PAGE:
Here’s a quick post on the topic. Sometimes we need events to still work in a detached DOM tree. Even though the end-user can’t really interact with detached trees, DOM elements in that tree can still listen to other events and react to them. This might also be efficient performance-wise, since changes in detached trees don’t trigger repaints.
Detached DOM trees
We’ll talk about how to support events in detached DOM trees, and how to do this in a performant way. First, a detached DOM tree is an HTML fragment that’s not in the current document (e.g. you won’t find it in the Element Inspector of your debugger), but it’s still referenced in memory. Use cases where they come in useful include:
- Fragments that were just rendered with a template engine, and ready to be inserted to the DOM.
- Fragments that are attached and detached to minimize repaints while their DOM structure is modified.
- Fragments that act as fixtures or sandboxes during tests.
In any of these situations, it can be very helpful if events would be able to bubble up, even though it’s not attached to the document yet.
What most libraries do is either not support this at all, or not in the most optimal way. For example, Zepto does not support it, and jQuery does something similar to what I usually see:
This might work for either attached or detached DOM trees: just dispatch the event on each ancestor of the targeted element (often by calling the “trigger” method).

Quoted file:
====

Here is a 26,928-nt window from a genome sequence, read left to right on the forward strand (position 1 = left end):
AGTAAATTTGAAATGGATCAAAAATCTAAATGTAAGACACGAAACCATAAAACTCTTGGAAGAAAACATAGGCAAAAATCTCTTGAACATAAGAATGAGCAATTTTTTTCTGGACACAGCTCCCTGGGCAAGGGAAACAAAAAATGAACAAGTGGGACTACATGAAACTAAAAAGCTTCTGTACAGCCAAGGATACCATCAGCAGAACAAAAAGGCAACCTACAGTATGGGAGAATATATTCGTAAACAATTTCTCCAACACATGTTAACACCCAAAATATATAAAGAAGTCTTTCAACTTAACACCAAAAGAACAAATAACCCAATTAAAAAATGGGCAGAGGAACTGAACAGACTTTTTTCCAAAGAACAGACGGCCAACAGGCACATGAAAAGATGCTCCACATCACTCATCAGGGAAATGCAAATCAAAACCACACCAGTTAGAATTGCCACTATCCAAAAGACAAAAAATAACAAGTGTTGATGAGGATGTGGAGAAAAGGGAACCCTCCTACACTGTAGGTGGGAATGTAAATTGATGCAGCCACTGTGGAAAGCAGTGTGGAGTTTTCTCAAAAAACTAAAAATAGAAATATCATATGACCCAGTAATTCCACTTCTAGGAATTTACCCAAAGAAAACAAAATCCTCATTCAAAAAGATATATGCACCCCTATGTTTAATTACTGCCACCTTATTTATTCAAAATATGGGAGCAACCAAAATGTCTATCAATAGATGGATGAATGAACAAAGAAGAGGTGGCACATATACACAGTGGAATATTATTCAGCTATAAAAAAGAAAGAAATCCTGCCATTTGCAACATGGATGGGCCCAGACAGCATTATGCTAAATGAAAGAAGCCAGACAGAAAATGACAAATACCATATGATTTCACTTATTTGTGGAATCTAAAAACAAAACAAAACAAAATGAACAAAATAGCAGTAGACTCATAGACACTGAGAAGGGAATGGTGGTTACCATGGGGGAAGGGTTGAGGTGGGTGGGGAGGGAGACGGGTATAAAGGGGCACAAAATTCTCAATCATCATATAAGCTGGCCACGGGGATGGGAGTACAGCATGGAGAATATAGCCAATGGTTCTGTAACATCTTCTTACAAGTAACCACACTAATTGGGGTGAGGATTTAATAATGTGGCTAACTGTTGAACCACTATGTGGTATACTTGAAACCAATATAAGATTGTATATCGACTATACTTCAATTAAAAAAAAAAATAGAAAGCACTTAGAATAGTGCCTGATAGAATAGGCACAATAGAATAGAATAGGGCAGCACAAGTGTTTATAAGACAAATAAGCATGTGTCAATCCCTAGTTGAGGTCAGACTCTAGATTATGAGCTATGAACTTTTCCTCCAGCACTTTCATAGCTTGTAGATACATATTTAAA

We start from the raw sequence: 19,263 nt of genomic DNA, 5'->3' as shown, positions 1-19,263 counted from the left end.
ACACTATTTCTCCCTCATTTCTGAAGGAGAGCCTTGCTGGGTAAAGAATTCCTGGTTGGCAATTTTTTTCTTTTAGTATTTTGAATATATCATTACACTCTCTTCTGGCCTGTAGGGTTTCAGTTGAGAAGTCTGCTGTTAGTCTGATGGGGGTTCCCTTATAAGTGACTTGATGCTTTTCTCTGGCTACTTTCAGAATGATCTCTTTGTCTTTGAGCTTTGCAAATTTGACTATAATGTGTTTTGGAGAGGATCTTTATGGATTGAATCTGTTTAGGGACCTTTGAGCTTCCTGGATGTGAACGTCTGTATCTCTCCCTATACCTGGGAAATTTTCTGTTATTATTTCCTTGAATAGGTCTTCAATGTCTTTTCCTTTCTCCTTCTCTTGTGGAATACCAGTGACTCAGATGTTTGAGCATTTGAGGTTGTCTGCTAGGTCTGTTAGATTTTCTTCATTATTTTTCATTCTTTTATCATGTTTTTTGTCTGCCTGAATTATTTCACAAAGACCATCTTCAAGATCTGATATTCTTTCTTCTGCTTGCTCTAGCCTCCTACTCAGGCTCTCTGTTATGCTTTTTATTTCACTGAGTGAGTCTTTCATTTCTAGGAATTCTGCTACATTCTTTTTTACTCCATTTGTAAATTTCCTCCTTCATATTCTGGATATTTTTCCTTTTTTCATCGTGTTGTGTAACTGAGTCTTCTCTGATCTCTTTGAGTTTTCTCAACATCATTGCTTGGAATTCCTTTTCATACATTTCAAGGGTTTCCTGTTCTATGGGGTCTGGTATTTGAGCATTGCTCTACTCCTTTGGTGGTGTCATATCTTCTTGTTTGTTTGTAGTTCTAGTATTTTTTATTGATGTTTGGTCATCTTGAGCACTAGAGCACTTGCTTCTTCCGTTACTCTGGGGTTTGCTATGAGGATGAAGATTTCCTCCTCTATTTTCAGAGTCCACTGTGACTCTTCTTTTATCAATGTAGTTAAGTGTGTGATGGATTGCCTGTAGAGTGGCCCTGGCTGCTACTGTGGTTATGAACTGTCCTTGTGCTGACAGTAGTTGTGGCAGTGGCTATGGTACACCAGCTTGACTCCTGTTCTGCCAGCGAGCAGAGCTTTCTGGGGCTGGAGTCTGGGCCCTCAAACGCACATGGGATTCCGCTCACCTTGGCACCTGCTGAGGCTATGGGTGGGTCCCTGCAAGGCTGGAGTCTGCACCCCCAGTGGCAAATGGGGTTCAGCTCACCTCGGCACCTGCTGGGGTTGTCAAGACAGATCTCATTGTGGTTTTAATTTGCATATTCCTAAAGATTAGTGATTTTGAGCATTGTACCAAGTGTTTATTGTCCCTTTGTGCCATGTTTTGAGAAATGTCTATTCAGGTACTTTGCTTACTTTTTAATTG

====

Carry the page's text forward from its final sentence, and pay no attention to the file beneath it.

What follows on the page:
However, wouldn’t it be better if we let the browser do all the work, and just let the event bubble up the tree (while dispatching only a single event without traversing the tree)?
Here’s a way to detect if a browser supports bubbling events in detached DOM trees:
In a browser that supports this, dispatching the event is enough to have the event bubble up. Currently, at least in IE10, IE11 and Firefox you can take advantage of this.
In other browsers, you still need to dispatch the event on each element in the ancestor chain. Here’s a snippet to demonstrate what this might look like:
I think this code is quite self-explanatory. See DOMtastic’s event implementation for an extended example.
Bubbling events might not be your biggest (performance) issue, but I think it’s good to know how to deal with them anyway. Including situations where you’re not using jQuery to handle this for you.